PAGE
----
Posted on July 25, 2014 in Countdown
John Kerry, Secretary of Awkward Statements
It’s been a rough week for Secretary of State John Kerry. Not only did he have to go through a metal detector in Egypt before visiting President Sisi – an unusual procedure for senior U.S. diplomats – but Kerry has given us a few questionable statements on U.S. foreign policy in the region this week. We’re sure you’ve heard about the “hot mic” incident on Sunday, where Kerry chastised Israeli actions in Gaza as “one hell of a pinpoint operation” and expressed some frustration before turning around and defending Israel’s right to defend itself in his next interview on “Fox News Sunday.” Kerry then traveled to Egypt to work on a ceasefire between Israel and Hamas, only to provide some other troubling comments. “We’re deeply concerned about the consequences of Israel’s appropriate and legitimate effort to defend itself.” Figure that one out, people. Or what about this: “I want to thank the people of Egypt for their hard work in transitioning to a democracy…” C’mon Secretary Kerry! It’s shameful that on both Egypt and Gaza, what’s said and known behind the scenes is totally different than what the administration is stating in public. Hot mic incidents and doublespeak won’t be enough to convince us the United States is doing enough to press Israel and Egypt on their needed actions and reforms.
Elsewhere in the Middle East...
Where do we start on what’s taking place in the Middle East? Not only are we focused on the tragedy in Gaza, but over the weekend, troubling news emerged out of Iraq about the persecution and expulsion of the last remaining Christians in Mosul. Other reports are showing that the “Islamic State” destroyed the mosque and Shrine of Prophet Jonah and have already been storming monasteries and burning churches. No one is safe – even shopkeepers are apparently being forced to cover up their mannequins. In some hopeful signs, Iraqis are standing behind Mosul’s Christians in solidarity. Meanwhile, in Syria, over 1,700 people have been killed in one of the deadliest weeks of the conflict. Tensions in Libya are also on the rise. As the world’s attention turns to Gaza, it is important to remember these ongoing struggles and crises in the region. This week, AAI held a briefing on the resettling of Iraqis who assisted the U.S. forces during the war, AAI President Jim Zogby spoke to Chris Matthews about the persecution of Iraqi Christians, and we held a virtual discussion on Egypt’s difficult transition after 2011, in an attempt to give time to all of these important issues and events taking place in the region we all have ties to and care deeply about.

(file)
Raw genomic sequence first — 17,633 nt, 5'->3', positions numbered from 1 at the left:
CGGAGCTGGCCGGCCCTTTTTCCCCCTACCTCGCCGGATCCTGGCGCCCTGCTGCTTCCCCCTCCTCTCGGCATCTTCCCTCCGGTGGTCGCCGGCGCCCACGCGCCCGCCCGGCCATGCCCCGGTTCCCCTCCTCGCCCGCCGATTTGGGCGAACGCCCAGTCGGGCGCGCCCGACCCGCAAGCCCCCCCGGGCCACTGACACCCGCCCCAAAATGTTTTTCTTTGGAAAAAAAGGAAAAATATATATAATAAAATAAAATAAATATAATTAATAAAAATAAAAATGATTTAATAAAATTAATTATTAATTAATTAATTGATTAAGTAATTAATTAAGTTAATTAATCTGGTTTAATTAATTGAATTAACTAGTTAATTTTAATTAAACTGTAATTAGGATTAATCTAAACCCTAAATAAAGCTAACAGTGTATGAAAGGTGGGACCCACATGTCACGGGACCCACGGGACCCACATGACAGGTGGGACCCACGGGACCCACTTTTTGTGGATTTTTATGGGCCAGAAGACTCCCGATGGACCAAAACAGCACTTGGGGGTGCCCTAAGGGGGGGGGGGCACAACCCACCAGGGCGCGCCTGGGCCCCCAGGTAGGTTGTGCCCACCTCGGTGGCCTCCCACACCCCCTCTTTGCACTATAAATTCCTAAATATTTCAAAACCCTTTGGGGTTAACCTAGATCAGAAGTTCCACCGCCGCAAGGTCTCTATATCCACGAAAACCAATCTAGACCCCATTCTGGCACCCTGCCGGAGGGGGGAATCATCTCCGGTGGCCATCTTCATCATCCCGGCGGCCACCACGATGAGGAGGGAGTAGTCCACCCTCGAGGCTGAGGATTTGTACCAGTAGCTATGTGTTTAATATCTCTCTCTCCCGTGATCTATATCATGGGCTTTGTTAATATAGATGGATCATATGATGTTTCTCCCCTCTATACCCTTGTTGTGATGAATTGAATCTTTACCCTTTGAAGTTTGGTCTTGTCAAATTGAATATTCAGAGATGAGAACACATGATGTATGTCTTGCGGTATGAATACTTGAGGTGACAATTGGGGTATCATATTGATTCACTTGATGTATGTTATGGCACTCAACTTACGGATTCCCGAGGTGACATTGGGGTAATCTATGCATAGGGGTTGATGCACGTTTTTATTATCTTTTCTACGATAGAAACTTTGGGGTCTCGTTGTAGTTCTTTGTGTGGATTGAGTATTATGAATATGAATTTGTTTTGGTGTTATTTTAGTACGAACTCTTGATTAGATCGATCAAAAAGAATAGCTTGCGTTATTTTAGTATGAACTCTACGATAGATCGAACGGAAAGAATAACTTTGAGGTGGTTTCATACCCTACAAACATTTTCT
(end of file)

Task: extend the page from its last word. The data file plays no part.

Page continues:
She's Bach! And This Time, Taking on Egypt
Secretary Kerry isn’t the only one praising Egypt’s President and the country’s “transition to democracy.” Late last week, we heard that a new Congressional Egypt Caucus made up of four Republicans and a Democrat was created in an attempt to push back against efforts to cut aid to Egypt. Who’s leading the pack? One of Countdown favorites, Rep. Michele Bachmann (who may give 2016 a go) said, “We need this caucus more than ever. What President al-Sisi is trying to do, quite frankly, is to set Egypt on a positive path toward prosperity and growth and peace in the Middle East.” Apparently, these members of Congress are putting stability and security over democracy. California Democrat Loretta Sanchez is taking a lot of heat for her decision to co-chair the caucus, but she insists her participation is aimed at steering the group in a way that sheds light on many dimensions of Egypt’s ongoing struggle – human rights concerns, military aid, and the economy. We wish Sanchez luck…we’re sure it won’t be easy with some of her Islamophobic caucus colleagues.